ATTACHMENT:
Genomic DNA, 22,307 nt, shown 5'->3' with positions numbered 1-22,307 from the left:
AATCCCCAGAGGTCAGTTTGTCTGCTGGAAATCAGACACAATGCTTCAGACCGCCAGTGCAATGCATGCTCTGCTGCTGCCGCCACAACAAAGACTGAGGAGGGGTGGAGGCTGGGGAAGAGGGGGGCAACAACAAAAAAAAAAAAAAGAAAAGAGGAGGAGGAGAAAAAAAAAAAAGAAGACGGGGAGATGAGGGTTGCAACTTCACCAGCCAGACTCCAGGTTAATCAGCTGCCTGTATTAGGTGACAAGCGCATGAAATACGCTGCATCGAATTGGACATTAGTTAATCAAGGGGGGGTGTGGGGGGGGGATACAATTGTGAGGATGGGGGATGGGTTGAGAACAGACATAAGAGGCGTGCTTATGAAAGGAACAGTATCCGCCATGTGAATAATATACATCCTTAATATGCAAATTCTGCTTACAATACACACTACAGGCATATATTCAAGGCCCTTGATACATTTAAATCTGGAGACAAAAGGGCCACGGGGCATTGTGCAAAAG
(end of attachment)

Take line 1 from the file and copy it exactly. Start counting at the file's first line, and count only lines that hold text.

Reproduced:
Genomic DNA, 22,307 nt, shown 5'->3' with positions numbered 1-22,307 from the left: